Immediately after announcing this week the company is selling its Torrance refinery, which has shut down since an explosion in February, ExxonMobile officials came under fire from Consumer Watchdog in Santa Monica.
“Is Exxon trying to wash its hands of responsibility for ignoring subpoenas, allegedly hiding witnesses and endangering the public?” the nonprofit group which advocates on behalf of California consumers asked on its website.
Officials announced Wednesday that Exxon had reached a $537.5 million deal with PBF Energy Inc., which plans to produce 900,000 barrels of gasoline a day at the refinery, after the crippled installation is restored “to full working order,” PBF Energy said in a news release.
Company CEO Tom Nimbley said the PBF was “committed to the safe and environmentally responsible operations of the facility.”
Jerry Wascom, president of ExxonMobile Refining and Supply Co., said the sale “results from a strategic assessment of the site and how it fits with our refining portfolio.”
Consumer Watchdog's Lisa Tucker said an “intensifying” state and federal investigation into what caused the February 18 explosion and fire at the Torrance facility may have prompted the sale.
“Sources say it's got under the company's skin,” Tucker said of the investigation by CalOSHA and federal Chemical Safety Board.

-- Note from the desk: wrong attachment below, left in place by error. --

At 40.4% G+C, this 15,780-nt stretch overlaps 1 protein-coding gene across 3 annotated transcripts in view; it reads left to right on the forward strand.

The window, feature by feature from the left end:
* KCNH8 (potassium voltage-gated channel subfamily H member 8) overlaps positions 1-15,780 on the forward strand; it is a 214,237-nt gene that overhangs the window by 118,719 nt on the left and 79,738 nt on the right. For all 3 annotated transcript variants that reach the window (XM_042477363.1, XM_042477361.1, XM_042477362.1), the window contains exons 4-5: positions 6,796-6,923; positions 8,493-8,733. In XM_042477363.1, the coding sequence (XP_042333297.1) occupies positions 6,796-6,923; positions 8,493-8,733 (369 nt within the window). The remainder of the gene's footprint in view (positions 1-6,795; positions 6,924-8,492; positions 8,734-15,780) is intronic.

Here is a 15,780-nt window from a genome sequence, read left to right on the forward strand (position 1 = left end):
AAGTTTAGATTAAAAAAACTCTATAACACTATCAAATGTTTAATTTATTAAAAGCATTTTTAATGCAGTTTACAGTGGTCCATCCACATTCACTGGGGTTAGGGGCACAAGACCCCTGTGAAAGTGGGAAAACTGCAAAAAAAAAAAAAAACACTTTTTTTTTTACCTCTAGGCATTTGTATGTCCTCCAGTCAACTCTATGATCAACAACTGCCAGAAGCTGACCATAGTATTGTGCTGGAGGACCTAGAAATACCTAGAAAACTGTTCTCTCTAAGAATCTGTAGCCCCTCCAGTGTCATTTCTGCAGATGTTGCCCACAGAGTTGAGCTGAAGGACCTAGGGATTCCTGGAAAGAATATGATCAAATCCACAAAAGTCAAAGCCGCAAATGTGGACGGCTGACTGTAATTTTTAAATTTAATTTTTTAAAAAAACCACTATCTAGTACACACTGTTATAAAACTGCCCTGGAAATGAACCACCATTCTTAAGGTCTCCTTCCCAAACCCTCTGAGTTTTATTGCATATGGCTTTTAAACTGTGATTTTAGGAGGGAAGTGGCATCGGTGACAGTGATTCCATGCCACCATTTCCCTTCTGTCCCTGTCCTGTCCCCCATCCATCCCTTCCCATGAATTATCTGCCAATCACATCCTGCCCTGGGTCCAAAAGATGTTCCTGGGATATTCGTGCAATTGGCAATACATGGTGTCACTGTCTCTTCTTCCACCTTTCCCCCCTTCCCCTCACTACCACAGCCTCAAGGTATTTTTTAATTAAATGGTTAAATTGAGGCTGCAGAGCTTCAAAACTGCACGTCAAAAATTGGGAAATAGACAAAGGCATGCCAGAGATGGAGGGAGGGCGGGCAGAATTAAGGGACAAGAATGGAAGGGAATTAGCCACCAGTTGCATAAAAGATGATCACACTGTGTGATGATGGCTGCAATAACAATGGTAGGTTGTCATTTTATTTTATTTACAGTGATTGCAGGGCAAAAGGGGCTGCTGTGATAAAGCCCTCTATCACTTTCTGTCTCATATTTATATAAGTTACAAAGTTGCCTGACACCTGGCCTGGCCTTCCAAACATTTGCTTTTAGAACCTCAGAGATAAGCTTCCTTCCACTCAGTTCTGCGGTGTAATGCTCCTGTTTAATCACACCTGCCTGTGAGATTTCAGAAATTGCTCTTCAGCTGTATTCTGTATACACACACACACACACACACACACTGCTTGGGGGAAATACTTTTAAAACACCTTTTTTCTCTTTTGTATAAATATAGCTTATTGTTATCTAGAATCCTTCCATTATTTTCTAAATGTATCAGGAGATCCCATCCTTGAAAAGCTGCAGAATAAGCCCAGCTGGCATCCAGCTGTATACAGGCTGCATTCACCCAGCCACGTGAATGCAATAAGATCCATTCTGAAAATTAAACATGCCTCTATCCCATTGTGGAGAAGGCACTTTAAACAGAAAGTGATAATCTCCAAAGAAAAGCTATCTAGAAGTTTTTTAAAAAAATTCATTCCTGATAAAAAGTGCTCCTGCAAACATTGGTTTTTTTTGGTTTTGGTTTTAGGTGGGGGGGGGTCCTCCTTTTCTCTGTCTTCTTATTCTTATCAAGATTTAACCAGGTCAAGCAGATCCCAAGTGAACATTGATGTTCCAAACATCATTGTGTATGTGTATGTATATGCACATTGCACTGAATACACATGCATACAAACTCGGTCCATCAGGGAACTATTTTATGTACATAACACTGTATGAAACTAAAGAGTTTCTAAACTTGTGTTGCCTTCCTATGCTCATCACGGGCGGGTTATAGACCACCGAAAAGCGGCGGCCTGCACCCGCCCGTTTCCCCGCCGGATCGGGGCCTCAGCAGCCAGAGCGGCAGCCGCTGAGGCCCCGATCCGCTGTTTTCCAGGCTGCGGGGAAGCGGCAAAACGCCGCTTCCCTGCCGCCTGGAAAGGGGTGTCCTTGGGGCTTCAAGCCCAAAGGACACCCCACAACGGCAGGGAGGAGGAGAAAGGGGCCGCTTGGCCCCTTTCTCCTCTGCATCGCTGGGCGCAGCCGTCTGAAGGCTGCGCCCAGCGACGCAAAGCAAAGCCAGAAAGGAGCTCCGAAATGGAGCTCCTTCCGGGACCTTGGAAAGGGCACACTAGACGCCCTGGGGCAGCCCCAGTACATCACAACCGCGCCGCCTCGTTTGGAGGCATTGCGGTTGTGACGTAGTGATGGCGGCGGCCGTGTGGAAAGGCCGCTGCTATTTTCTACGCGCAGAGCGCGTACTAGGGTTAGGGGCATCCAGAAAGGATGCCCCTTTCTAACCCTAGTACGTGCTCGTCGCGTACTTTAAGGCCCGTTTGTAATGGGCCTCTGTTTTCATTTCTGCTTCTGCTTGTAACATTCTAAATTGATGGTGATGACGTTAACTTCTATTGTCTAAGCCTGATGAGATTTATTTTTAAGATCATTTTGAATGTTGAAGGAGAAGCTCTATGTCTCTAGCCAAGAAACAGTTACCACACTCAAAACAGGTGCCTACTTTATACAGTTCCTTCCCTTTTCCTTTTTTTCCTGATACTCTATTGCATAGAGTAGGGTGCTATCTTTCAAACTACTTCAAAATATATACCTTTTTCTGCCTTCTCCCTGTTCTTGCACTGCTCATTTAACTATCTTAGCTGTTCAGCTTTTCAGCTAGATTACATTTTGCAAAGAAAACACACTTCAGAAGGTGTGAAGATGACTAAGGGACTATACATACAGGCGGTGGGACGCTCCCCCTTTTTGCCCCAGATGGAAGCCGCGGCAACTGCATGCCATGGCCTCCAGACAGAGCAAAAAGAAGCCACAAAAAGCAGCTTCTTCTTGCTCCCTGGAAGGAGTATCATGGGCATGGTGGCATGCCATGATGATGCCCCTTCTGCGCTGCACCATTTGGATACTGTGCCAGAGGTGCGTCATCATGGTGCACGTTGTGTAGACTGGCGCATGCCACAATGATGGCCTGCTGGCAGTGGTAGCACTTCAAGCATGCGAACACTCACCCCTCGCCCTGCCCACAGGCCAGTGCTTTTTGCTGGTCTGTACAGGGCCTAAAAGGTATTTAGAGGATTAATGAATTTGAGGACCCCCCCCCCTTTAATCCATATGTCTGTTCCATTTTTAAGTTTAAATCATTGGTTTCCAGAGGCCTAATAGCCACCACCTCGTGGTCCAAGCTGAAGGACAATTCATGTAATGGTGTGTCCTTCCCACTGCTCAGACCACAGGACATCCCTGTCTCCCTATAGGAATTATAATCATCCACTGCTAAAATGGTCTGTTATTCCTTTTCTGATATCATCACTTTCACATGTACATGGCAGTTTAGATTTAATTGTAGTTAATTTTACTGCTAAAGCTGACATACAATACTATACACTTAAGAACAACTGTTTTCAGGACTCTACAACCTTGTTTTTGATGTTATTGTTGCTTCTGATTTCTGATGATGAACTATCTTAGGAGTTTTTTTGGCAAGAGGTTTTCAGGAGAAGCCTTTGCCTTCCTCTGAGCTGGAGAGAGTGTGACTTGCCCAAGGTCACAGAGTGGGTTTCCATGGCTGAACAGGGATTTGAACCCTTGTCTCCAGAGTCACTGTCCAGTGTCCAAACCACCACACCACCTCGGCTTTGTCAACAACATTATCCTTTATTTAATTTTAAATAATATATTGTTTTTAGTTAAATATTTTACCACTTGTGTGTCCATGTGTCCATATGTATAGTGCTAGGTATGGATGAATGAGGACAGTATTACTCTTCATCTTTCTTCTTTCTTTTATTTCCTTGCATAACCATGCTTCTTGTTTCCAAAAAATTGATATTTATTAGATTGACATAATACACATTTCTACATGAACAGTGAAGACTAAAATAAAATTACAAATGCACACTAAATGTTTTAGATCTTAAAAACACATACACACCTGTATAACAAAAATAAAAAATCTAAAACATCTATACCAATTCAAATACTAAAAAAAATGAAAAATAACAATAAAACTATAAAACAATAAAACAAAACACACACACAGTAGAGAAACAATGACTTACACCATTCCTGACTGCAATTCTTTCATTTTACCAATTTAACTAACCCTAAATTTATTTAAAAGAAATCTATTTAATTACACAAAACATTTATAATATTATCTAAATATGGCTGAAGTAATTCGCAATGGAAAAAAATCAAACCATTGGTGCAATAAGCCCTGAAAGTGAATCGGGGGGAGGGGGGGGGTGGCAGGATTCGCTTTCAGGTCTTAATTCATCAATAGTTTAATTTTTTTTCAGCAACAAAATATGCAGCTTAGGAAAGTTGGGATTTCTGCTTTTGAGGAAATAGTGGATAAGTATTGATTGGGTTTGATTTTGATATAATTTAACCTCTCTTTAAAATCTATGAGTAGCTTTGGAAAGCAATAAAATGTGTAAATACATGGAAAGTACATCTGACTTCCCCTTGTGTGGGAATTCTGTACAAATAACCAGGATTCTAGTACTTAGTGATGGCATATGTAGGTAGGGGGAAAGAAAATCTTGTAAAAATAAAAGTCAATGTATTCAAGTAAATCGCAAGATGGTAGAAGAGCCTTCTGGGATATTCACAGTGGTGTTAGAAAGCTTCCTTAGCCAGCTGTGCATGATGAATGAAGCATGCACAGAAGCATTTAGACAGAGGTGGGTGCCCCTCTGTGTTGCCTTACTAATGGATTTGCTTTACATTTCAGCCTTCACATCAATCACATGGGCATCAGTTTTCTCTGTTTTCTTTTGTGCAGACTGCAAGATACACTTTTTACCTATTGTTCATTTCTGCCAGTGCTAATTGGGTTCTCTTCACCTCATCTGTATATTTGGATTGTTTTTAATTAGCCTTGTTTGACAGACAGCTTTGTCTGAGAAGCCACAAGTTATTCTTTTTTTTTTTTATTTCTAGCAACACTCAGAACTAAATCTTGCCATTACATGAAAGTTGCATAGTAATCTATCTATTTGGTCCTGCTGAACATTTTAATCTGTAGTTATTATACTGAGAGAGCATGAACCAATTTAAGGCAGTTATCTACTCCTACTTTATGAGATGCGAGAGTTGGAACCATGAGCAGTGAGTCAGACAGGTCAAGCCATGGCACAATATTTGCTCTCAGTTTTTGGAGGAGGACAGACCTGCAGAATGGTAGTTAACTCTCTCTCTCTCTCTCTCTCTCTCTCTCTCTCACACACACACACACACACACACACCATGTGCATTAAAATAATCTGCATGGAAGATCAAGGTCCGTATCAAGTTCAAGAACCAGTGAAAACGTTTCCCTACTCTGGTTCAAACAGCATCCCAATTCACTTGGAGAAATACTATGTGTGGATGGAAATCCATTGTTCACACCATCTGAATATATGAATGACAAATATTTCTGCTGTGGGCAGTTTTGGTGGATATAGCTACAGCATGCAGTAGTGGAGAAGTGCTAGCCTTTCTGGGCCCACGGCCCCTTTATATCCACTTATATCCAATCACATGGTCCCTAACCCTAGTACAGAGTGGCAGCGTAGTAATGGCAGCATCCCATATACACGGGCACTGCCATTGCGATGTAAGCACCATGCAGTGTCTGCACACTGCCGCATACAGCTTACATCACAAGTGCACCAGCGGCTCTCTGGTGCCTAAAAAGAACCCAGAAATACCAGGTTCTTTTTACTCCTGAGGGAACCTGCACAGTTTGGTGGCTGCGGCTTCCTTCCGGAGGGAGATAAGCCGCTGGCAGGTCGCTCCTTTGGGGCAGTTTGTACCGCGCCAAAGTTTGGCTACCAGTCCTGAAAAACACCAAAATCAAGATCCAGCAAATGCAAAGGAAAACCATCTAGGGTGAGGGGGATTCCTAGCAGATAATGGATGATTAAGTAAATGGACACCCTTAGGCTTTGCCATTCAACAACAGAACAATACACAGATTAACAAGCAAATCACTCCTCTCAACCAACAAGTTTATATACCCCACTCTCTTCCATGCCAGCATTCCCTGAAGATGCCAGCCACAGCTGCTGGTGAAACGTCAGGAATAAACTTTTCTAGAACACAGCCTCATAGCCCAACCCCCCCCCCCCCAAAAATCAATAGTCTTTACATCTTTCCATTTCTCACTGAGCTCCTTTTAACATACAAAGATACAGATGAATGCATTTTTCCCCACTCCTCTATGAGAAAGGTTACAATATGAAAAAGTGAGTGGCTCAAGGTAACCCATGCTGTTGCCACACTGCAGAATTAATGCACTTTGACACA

The sale, she added, might “loosen the lips” of Exxon workers too intimidated to speak to investigators.
“For the new owner of the refinery, this is an opportunity to force the refinery to change to safer practices,” she said.
In a separate allegation last week, the consumer group charged Exxon officials were keeping witnesses to the accident away from investigators, lagging in their response to subpoenas and generally “subverting” the investigation.
According to the nonprofit, the witnesses could prove Exxon officials “made a decision to keep operating” a piece of equipment under dangerous conditions.
“That decision touched off a build-up of fumes that exploded,” Tucker said Wednesday.
Four workers were injured in the explosion. Tucker said several more employees “barely escaped when sensors on their belts alerted them to the presences of fumes.”
Regardless of the sale, Tucker said, “companies that have been held responsible for negligence and endangerment of workers or the community have had to pay fines in the past, despite the sale of their companies to new owners.”
A television station Wednesday reported that a heavy piece of equipment blasted 100 feet into the air by the explosion nearly landed on a storage tank filled with deadly hydrofluoric acid.
But subsequent reports on Thursday quoted Torrance Mayor Pat Fury saying Exxon officials had assured the city that no hydrofluoric acid was stored at the refinery.
Tucker, however, said Exxon's Torrance facility was one of only two refineries in the state that still used hydrofluoric acid “as a catalyst to boost octane.”
The sale, which is expected to close sometime after June of next year, could be a good thing for consumers, said Tucker, noting that PBF Energy's entry into the state's oil market should boost competition and possibly result in lower prices at the pump.
“New owner or not, Exxon can exit the state, but it cannot avoid the law,” said Tucker.